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The Crack Magazine

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The First Omen

Director: Arkasha Stevenson

Stars: Nell Tiger Free, Ralph Ineson, Billy Nighy, Maria Cabarello, Sônia Braga

This prequel to the 1976 horror classic ‘The Omen’ feels substantially more than mere franchise-milking thanks to some strong performances and muscular direction from first-time feature helmer Arkasha Stevenson.

‘Game of Throne’s’ Nell Tiger Free is Margaret, a callow American novice nun just arrived in 1971 Rome to work in an orphanage. She is met at the airport by the kindly, soft-spoken Cardinal Lawrence (Nighy). Lawrence expresses his concerns to Margaret that secularism is on the increase and that protesting the youth of Italy are turning their back on the idea of religion as the solution to their problems. 

The elderly nuns at the orphanage, presided over by Sônia Braga’s creepy Sister Silva, turn out to be a raucous bunch, exchanging saucy gossip over a lunchtime tipple, even trampolining with cigarettes in hand. The orphans are mostly sweet-natured, but there is one silent outsider who is a concern for the novice.

Margaret’s spirited Spanish roommate Luz (Caballero, excellent) insists they get glammed up and go nightclubbing, telling Margaret that they must celebrate their bodies to appreciate what they are giving up. During their night out matters take a darker turn.

Later Margaret is waylaid on the streets to Rome by troubled outsider priest Father Brennan (Ineson, playing the character played by Patrick Troughton in the original) who warns her of a plot being hatched in the orphanage walls.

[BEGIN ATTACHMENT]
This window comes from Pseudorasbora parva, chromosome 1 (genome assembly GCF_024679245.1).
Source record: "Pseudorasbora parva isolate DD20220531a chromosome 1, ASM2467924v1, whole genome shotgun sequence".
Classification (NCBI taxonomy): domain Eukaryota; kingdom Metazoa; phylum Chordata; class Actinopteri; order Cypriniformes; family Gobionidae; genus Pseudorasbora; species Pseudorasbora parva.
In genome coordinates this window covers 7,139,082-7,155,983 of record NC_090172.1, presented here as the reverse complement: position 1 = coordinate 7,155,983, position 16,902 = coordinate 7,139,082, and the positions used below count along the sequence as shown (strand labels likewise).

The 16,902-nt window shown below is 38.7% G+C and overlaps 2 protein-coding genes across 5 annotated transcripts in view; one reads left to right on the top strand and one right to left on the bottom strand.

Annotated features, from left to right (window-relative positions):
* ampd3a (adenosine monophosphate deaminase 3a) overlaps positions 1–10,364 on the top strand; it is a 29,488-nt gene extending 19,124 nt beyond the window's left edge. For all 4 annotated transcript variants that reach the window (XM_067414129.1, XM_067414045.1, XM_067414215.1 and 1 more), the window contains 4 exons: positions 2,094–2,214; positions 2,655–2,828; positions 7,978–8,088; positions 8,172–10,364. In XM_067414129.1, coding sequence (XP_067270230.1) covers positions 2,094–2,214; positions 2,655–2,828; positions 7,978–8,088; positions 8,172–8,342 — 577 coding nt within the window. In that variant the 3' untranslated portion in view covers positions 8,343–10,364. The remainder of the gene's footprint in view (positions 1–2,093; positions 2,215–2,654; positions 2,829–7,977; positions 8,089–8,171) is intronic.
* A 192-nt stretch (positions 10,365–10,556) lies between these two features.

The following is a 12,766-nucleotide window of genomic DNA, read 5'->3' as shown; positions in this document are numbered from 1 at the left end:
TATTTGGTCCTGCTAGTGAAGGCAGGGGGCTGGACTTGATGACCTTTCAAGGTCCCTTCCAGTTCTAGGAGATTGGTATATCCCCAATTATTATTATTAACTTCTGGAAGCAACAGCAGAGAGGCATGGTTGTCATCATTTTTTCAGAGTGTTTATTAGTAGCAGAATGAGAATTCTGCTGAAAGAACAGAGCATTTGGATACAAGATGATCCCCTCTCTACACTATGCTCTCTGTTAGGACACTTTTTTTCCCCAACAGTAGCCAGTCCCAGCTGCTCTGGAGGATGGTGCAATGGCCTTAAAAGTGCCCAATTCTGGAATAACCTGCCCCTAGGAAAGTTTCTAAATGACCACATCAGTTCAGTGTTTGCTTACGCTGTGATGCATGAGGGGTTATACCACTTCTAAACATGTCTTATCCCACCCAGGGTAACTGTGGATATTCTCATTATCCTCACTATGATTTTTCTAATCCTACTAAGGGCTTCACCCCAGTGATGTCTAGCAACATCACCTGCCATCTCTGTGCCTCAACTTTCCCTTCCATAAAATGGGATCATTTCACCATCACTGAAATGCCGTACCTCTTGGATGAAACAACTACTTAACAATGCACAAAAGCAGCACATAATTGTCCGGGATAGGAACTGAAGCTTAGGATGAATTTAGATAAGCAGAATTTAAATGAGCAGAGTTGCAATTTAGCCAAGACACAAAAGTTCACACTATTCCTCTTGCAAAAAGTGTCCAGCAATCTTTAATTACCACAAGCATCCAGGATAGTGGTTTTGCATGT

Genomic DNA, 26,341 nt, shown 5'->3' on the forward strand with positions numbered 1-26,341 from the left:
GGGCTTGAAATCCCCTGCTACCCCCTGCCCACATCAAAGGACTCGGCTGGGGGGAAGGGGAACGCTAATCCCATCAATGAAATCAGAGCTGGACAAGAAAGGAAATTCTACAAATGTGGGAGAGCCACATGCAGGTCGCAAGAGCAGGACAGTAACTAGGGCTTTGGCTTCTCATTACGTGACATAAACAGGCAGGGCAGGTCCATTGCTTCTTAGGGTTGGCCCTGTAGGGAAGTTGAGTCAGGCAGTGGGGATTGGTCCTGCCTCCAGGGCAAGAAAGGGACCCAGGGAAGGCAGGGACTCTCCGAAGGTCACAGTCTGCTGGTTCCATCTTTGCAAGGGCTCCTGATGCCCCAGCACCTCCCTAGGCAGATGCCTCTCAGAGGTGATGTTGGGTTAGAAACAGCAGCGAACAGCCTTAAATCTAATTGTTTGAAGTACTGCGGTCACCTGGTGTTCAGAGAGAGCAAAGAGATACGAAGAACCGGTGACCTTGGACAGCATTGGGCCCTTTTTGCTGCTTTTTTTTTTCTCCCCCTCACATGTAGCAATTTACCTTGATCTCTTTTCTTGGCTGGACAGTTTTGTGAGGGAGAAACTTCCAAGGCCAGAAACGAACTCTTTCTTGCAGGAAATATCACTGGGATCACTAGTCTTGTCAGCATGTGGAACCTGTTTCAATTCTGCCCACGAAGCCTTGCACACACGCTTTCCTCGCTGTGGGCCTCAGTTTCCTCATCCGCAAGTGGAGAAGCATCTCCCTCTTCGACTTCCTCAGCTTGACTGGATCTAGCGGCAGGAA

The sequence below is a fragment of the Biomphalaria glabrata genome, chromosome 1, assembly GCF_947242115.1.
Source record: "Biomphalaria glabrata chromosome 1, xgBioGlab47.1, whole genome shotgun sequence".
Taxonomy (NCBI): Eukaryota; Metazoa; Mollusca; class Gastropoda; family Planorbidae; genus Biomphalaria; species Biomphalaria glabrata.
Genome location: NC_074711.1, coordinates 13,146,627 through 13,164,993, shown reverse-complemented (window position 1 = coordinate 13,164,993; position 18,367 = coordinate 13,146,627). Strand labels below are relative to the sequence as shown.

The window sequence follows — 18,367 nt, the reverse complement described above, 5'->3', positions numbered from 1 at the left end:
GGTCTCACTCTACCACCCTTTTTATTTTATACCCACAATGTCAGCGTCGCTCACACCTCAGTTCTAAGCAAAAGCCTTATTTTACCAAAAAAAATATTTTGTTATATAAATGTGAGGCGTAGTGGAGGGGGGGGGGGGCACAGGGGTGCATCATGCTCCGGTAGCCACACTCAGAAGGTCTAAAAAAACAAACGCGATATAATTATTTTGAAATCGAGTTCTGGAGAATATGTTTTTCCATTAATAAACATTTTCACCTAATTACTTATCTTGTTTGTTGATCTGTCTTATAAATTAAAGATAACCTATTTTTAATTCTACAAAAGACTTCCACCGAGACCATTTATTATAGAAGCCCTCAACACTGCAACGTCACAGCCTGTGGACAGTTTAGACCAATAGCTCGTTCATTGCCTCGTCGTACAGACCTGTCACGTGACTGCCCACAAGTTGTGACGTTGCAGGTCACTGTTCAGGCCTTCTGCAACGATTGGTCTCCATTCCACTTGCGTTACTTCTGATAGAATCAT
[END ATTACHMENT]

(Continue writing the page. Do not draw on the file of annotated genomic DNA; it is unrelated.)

The picture is burdened with the obligatory franchise call-backs, and redolent of Dario Argento’s original 1977 horror ‘Suspiria’ in its story of an American innocent thrust into an uncertain world and its operatically lurid (but non synthesiser) score by Mark Korven; as well as Luca Guadagnino’s 2018 remake in its vivid grainy, brown-hued recreation of the turbulent 70s. There are also nods to ‘Rosemary’s Baby’ and Cronenberg-style body horror. Alongside the odd misfiring moment, director Stevenson and cinematographer Aaron Morton deliver some genuinely disturbing, darkly beautiful imagery, augmented by unnerving sound design.

Given this is a sequel, audiences broadly know where this is all going, and a third revelation will come as no surprise to those who have been paying attention. Still, the feverish feel Stevenson summons up, and Tiger Free’s fearless go-for-broke and increasingly hysterical performance as Margaret, keep the story on the rails.

The First Omen is out now

David Willoughby

Follow David on Twitter @DWill_Crackfilm

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